More eloquent people than me have praised the virtues of EdCamp, so I’ll end my short reflection here with some last very personal thoughts.

When teachers have opportunities to talk, really talk, with each other, great things can happen. This isn’t always the case in mandated “professional development,” but it does happen at EdCamp.

So does creativity, comradery, and genuine excitement. There’s something magical about a gathering of educators who make it a priority to take a Saturday out of their busy autumns to learn together. I see in the eyes of my fellow EdCampers a hunger to know more, to improve practice, and to learn from others.

This is growth mindset in action. This is a belief in the future and the difference we each can make.

I left EdCampSD inspired, renewed, and ready to change the world (or at least how I encourage teachers to learn from each other back at my school).

EdCamp is more than a little idealistic; it’s the spirit of Socrates.



What if the conversation had no bounds? What if we could talk about what we do with the people at our own campus and with kindred spirits across the country when we needed them, not just in those snatched seconds between classes or while we wolf down a sandwich at lunch? If, as a teacher I admire likes to say, “the smartest person in the room is the room,” then how fortunate are we that the “room” of our professional learning doesn’t have any walls?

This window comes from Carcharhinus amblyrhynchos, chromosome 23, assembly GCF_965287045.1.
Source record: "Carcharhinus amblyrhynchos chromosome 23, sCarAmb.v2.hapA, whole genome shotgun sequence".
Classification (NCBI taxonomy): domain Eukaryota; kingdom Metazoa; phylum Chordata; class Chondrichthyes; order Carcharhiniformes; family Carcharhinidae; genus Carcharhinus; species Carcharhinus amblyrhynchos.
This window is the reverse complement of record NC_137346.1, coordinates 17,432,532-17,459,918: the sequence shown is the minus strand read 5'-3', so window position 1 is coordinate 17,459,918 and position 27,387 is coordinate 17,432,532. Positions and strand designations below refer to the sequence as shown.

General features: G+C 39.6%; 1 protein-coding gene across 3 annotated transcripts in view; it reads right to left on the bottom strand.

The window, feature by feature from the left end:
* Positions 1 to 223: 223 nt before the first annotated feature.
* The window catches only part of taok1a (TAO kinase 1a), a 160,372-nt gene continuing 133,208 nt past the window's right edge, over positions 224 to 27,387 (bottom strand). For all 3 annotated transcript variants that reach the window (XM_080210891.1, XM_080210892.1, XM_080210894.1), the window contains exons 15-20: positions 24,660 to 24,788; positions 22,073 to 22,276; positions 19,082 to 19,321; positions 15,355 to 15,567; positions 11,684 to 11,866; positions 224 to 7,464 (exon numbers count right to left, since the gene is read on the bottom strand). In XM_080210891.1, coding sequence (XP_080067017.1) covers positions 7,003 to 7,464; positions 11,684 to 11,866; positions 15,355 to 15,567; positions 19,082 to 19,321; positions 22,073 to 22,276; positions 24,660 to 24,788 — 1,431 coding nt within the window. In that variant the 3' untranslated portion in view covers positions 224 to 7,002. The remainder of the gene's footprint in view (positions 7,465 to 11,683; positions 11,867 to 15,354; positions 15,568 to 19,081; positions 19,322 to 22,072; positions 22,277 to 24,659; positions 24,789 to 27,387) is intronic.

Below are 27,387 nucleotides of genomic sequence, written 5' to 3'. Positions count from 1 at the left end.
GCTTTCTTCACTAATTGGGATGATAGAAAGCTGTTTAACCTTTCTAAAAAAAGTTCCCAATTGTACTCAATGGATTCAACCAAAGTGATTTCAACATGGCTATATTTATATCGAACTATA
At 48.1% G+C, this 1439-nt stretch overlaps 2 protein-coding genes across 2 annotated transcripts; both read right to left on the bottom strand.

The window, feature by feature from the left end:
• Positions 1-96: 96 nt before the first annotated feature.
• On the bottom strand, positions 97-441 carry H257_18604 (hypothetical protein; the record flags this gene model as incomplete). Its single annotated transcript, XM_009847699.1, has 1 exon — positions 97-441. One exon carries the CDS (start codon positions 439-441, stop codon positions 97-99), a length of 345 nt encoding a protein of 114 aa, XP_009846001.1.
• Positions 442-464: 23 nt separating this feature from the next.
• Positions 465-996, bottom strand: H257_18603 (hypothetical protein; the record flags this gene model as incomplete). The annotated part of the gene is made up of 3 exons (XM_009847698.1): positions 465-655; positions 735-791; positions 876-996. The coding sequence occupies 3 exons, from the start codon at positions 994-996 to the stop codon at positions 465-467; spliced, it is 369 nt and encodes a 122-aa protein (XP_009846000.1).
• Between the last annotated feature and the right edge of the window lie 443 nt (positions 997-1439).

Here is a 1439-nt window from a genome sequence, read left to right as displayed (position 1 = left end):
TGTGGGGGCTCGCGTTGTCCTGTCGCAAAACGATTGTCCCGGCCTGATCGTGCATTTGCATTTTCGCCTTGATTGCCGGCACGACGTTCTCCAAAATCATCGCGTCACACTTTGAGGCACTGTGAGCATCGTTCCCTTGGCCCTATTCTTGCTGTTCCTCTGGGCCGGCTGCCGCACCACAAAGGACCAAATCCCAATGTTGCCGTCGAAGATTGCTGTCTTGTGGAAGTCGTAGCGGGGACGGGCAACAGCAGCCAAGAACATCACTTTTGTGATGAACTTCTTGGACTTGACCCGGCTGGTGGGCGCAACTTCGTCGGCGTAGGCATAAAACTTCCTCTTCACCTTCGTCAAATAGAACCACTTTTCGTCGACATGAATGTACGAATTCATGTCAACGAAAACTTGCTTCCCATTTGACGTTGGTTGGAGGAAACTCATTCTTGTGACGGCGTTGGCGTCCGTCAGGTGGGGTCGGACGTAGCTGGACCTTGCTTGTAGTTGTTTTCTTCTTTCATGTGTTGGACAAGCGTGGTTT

A few years ago the notion of a Professional Learning Network (PLN) daunted me. How could I, a site administrator with enough responsibilities to fill my time (and maybe more) and with a few great people on my own campus (but hardly enough to qualify in any way as a “network”) put together a group of creative and interesting professionals who could (and would) support my own practice? Sure I’d phone friends who could offer advice. We’d exchange ideas and even proof each other’s written work (using that old technology: email), but this wasn’t a coherent group, and wasn’t anything like the think tank I’d imagined a PLN should be.